4). If you are working with a printed pattern, read the pattern and understand the construction process ahead of class. Doing this will help you understand what to expect and identify any questionable areas for the instructor. I am always amazed at how many people never read the instructions or patterns. That said, some patterns are very poorly written and hard to follow. This is where your instructor will be able to help everyone work through the technique. I often change things up from what the pattern calls for because I see an easier, faster or better way to do something. I will always show you the shortcuts if I find them.
5). Wind your bobbins ahead of class. I find it very distracting having to listen to the clunk, clunk, wizzing whirl of bobbins being wound while I am walking class through the steps or providing verbal instructions. Keep in mind that some people are hard of hearing and the noise from winding bobbins can prevent them from hearing something important. Did you know you can use a snipped off drinking straw on your spool pin and it will reduce the noise?
6). Bring paper and pen to take note during class. This is crucial because not everything is written down for you handouts and if you go home and don't pick up the project for a week or two or even months later, you won't remember. Even if you finish the project during class, the notes will be there should you decide to make it again down the road.
7). Always pack a power strip and extension cord with your machine. Electrical outlets may be hard to access and the surge protection the power strip provides may help you from frying the electronics in your sewing machine during class should there be a electrical current fluctuation.
8). Take pictures with your phone. This can help you after class particularly if there are repetitive tasks involved and you want to remember how you did something. Ask permission from the teacher and fellow students if you photograph their work to make sure it's okay to take pictures, especially if you intend to share them online. There are ladies who do not want their pictures taken or photos of their work shared on social media. Be respectful!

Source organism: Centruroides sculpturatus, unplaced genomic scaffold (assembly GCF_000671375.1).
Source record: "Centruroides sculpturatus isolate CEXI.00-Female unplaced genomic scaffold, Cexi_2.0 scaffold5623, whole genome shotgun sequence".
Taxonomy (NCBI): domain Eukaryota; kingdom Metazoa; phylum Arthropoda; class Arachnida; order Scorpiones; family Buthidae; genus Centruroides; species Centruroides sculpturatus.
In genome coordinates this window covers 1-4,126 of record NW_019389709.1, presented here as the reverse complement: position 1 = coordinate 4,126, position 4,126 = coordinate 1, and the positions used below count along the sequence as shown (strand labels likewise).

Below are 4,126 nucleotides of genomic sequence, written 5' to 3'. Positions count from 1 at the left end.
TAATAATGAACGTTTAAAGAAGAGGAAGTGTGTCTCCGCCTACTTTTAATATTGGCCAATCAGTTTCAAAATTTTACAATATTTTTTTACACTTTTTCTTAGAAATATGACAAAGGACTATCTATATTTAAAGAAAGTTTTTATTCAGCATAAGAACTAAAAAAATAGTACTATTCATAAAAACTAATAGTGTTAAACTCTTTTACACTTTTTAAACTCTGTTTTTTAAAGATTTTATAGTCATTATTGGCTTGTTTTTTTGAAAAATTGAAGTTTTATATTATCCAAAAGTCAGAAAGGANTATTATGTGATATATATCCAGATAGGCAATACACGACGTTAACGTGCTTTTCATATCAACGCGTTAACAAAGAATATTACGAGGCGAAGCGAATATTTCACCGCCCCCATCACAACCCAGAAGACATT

9). Try not to monopolize the instructor's attention. By all means, ask questions and ask for help, but recognize that if there are 20 students in a class, each one of them should get some individual time with the instructor. We all learn differently and in large classes, the skill levels will likely vary greatly. Sometimes its worthwhile to get up and walk around, see what others are doing, and listen to your instructor helping someone else. No question is a stupid question and everyone should have the opportunity to have them answered during class. If you have a question, it's possible there are others there that have that same question. speak up and ask!
10). Pay attention to what the instructor has to say. While it's fine to visit and chat and laugh with your fellow students during the class, try and be polite and stop talking and listen. Please pause sewing if your machine is loud when they are speaking. Sometimes the instructor will share a really important tip and if your jabbering with your neighbor's and not paying attention you'll both miss it. Sometimes the teacher might be losing their voice and can't project loudly, so it's as important to engage your ears.
No one is perfect, least of all me! I hope this post today will give you some ideas on how to get the most out of your sewing classroom experiences. I love teaching and getting to know my students. I also love it when they send me pictures of things they made using the techniques they learned in my classes.